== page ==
Rabbi Greg M. Epstein Humanist Chaplain of Harvard University
Rabbi Greg M. Epstein
Rabbi Greg M. Epstein serves as the Humanist Chaplain of Harvard University, and is a member of the executive committee of the 38-member Harvard United Ministry interfaith corps of chaplains. In 2005 he received ordination as a Humanist Rabbi from the International Institute for Secular and Humanistic Judaism, where he studied in Jerusalem and Michigan for five years. He holds a BA (Religion and Chinese) and an MA (Judaic Studies) from the University of Michigan, Ann Arbor, and is currently completing a Masters of Theological Studies at the Harvard Divinity School. He will be contributing a chapter on the theological and philosophical roots of Humanism in the world’s major religious-cultural traditions, for an upcoming book on Humanism in business. He is also currently writing a book that will provide an introduction to Humanism with emphasis on his idea of Cultural Humanism: the idea that love for and active celebration of one's own cultural heritage and background can be combined with a Humanist philosophy wherein all people are to be treated with dignity, as equals regardless of race, ethnicity, gender, or sexuality. He is an advisor to two student groups at Harvard College, the Secular Society and the Interfaith Council.
Rabbi Greg M. Epstein
Epstein's journey to Humanistic Judaism has been unconventional: growing up as an assimilated and disinterested Reform Jew, he began studying Buddhism and Taoism while at High School in New York City, and in college went to Taiwan for a semester aiming to study Ch'an (Zen) Buddhism in its original language and context. Finding that Eastern religions do not necessarily have greater access to truth than Western ones, he returned to the US and abandoned Buddhist studies in favor of rock music, recording and singing professionally for a year after college. He then left the music industry, disappointed by its drug and negativity-ridden culture, and might have been forced into attending law school had he not discovered the movement of Humanism and the possibility of a career as a Humanist rabbi and chaplain. His efforts speaking and reaching out to thousands of students from many cultural and religious backgrounds on and around 9-11-01 led to his being featured in a cover story of Newsweek Magazine on "Generation 9-11" and in other national media outlets. As a graduate student he has earned a number of prestigious scholarships including a Posen Fellowship with which he studied in the Talmud Department of the Hebrew University of Jerusalem for one year. Fluent in Modern Hebrew, Epstein is especially delighted to work with secular Israeli young people and families living in the Boston area. He is available to provide wedding, funeral, baby-naming, and bar/bat mitzvah services. Most services will make heavy use of modern Israeli songs and poetry—Epstein is proud of the over 2,500 Israeli songs he has collected as a hobby on his iPod, and in 2005 he received a fellowship from Harvard University’s Center for Jewish Studies to research “Israeli Popular Music as a Secular Jewish Liturgy.”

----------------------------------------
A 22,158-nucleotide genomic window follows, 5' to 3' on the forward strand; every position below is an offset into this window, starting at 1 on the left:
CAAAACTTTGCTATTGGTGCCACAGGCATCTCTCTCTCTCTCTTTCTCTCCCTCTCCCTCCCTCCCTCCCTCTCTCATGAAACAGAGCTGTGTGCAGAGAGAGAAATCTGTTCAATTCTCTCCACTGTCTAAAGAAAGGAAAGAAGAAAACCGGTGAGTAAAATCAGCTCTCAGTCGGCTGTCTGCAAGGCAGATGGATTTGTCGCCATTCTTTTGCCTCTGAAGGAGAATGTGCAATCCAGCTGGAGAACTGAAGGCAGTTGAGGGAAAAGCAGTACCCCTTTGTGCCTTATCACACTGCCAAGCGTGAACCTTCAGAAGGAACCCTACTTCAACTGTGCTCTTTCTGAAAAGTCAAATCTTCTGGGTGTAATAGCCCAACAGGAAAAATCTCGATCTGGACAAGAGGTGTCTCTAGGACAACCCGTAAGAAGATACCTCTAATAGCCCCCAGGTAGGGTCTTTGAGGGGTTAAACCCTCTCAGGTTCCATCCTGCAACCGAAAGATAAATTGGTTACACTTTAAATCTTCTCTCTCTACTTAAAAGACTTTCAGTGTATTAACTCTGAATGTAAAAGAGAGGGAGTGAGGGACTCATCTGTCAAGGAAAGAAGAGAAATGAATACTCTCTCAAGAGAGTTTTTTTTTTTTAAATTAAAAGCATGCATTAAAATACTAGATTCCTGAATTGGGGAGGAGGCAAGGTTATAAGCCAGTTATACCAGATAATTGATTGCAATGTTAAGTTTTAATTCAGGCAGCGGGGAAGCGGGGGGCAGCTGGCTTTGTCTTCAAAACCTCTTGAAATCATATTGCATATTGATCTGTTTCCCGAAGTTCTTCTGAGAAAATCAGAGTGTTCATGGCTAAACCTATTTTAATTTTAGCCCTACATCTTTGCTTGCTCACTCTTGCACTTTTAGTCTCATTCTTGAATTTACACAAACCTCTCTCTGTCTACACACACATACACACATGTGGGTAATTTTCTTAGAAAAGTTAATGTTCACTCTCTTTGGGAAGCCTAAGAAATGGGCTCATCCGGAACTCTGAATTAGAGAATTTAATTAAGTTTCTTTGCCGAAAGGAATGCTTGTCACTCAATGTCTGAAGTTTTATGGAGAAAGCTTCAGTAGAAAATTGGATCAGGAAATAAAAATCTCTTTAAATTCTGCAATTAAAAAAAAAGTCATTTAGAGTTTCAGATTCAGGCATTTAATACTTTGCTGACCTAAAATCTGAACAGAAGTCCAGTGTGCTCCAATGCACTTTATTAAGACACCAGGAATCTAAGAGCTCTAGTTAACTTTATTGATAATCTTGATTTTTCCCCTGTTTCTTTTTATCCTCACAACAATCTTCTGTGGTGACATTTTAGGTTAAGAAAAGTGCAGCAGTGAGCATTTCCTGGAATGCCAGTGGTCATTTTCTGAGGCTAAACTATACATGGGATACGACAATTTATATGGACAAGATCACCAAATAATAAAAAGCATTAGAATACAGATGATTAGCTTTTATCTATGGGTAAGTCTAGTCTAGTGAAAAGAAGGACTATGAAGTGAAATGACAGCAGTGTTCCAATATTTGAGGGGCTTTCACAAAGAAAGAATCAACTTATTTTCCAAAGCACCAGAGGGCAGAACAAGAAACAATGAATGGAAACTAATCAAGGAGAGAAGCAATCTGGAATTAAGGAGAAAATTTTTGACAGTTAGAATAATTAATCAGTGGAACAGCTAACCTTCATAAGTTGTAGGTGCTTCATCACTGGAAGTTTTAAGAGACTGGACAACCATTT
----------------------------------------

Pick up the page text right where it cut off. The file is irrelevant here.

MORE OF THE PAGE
The Humanist Chaplaincy at Harvard was established in 1974 and is a permanent position at Harvard, endowed in 1995 by the late John L. Loeb '24 as part of a $100 million gift to the University. Epstein is proud to have recently succeeded Thomas Ferrick, currently Humanist Chaplain Emeritus of Harvard, in this role.